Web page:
1996 Mazda RX-7 Review - Howlin' Rota


The rotary, when running sweetly, produces an intoxicating mix of revolutions, smoothness, power and noise. Its minimal mass also makes the RX-7 a sweet handler. Herein we detail an FD with a few mods

Words: Nile Bijoux   |   Photos Tom Gasnier
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Despite Mazda being a smaller player than the likes of Toyota or Honda, it has always been willing to do things a bit differently. In the 1960s, it began a major engineering effort on the Wankel rotary engine as a way to set itself apart from the other Japanese manufacturers, eventually finding a home in the RX line. The RX-2, RX-3 and RX-4 all found degrees of success across the world but the RX-7 sports car really put the fire-breathing rotary on the map.

The third generation, chassis-code FD, is often regarded as one of the prettiest shapes to come out of Japan in the 90s, as well as being the first production car to use sequential twin-turbocharging. As you may have noticed, that’s exactly what we have here. A lovely example of a 1996 FD RX-7, with a few subtle mods.

The unique exhaust note, particularly the whub-whub-whub idle and the smell of premix and high-octane fuel captured him and set him on his course.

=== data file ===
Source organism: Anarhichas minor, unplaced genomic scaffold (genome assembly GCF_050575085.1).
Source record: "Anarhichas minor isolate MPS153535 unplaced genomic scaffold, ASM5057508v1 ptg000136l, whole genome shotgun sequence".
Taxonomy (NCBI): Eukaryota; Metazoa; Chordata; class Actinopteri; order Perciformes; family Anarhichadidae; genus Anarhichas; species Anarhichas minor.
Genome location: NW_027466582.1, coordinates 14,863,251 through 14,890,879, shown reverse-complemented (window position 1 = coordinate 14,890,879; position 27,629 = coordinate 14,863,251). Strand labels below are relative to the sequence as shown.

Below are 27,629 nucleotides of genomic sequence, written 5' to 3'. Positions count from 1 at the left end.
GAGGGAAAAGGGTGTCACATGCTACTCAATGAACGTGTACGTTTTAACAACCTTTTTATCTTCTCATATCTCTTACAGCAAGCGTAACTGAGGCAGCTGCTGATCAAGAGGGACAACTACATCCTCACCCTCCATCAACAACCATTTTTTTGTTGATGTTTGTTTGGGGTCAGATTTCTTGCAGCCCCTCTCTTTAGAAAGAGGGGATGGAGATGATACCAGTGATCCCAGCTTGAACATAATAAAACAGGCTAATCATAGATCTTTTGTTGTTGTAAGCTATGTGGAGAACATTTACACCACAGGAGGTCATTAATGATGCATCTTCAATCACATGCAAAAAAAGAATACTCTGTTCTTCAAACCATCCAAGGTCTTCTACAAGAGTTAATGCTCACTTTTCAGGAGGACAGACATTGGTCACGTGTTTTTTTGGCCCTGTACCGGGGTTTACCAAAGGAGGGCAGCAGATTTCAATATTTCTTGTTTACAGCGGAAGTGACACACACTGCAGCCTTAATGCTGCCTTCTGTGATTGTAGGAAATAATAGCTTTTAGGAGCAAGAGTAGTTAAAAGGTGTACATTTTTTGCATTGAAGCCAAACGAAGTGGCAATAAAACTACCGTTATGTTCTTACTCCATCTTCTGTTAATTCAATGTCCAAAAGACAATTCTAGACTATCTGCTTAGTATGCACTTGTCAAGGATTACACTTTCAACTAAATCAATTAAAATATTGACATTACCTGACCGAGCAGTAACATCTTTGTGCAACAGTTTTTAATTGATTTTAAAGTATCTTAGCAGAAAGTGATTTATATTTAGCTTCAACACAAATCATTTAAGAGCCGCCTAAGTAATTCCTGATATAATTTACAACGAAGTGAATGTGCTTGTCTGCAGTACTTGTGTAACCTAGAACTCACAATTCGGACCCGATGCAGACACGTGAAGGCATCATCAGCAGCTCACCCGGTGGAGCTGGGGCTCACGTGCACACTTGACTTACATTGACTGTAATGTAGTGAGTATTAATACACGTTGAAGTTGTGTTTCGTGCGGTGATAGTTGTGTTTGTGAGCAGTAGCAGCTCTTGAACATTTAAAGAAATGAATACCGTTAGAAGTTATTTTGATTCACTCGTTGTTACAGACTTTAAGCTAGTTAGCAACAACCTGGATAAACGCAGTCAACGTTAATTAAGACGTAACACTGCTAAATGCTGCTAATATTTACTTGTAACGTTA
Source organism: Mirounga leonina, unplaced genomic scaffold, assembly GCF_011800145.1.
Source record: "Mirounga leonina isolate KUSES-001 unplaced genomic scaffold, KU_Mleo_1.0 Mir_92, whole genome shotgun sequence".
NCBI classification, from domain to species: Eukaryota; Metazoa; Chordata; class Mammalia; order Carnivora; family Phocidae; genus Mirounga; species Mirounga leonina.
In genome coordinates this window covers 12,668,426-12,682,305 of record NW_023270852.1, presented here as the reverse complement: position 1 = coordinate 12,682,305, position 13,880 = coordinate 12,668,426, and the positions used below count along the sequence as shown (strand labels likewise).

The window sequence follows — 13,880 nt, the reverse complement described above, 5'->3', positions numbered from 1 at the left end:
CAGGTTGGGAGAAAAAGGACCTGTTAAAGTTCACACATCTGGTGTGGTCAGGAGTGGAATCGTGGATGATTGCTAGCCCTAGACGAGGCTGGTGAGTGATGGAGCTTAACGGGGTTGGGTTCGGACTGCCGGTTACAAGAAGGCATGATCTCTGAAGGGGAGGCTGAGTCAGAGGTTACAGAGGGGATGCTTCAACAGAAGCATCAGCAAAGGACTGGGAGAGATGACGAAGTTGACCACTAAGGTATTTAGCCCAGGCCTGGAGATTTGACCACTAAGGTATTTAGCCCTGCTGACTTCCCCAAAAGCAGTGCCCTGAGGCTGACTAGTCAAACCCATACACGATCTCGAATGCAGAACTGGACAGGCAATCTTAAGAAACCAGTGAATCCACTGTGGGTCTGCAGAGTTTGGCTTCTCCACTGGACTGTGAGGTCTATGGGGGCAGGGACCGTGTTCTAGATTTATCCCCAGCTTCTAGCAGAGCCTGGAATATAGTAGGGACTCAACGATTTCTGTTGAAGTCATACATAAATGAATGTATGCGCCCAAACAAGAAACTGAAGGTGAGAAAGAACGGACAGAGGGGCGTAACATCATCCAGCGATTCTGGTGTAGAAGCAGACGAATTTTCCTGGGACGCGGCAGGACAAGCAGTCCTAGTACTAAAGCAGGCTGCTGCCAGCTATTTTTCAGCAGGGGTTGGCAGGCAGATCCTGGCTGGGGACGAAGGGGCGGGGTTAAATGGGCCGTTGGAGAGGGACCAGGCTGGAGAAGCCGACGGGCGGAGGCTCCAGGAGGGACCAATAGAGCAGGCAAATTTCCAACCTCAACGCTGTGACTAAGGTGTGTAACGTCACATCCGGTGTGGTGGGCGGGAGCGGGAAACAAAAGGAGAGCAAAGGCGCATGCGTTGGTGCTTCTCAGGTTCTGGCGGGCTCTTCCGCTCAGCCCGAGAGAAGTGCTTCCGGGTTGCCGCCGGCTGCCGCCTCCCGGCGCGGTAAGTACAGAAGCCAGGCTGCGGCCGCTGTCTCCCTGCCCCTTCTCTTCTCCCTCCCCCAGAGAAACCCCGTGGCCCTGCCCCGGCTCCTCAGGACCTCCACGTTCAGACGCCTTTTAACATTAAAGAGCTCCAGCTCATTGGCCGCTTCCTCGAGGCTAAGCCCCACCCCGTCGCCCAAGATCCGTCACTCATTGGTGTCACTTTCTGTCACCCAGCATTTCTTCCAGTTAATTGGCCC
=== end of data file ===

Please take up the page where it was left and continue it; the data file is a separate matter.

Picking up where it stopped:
Owned by Eric Peng, this FD has a bridgeported engine with a doweled block, lightened rotors and a balanced rotating assembly, all done after the original engine blew up on the dyno. Doweling is a modification process for strengthening the engine block, making it more rigid and able to handle extra power. Meanwhile, balancing the rotating assembly isn’t strictly necessary in a rotary rebuild but it is crucial for long-term reliability if you’re hunting more power.

Peng took the opportunity to ditch the complex twin turbos for a big single set-up, with a Garrett GT3582R pushing 9psi of boost. He plans to push power to at least 300kW. Further mechanical changes include a custom manifold, a downpipe paired with a Tial 60mm external wastegate, a custom Garrett ‘v-mount’ intercooler, a Tial 50mm blow-off valve, a Link G4 Plus ECU, a full-function primary and secondary fuel rail kit and a Deastchwerks fuel pump with ID1000 injectors. No corners have been cut in the engine department.

As to visual changes, the only mods are a fresh set of wheels and lowered suspension. Eric says his love affair with FDs and the rotary engine began when he was seven years old, watching one rumble down the road. The unique exhaust note, particularly the whub-whub-whub idle and the smell of premix and high-octane fuel captured him and set him on his course.

After bouncing around a few different jobs, it might come as little surprise that Eric landed at South Auckland Mazda, working on engines. Despite missing the opportunity to work on showroom-fresh RX-7s at this point, the know-how gained from seasoned Mazda mechanics paid dividends as he worked on his own rotaries at home. Access to wholesale pricing for parts no doubt helped as well.

It says a lot that, twenty-three years after it was built, the RX-7 can still twist necks. Following Eric to the top-secret shoot spot there were more than a few people tracing the 7’s path. Even parked up, enduring on-off Auckland drizzle, the car still looks great, particularly with the pop-up headlights ablaze.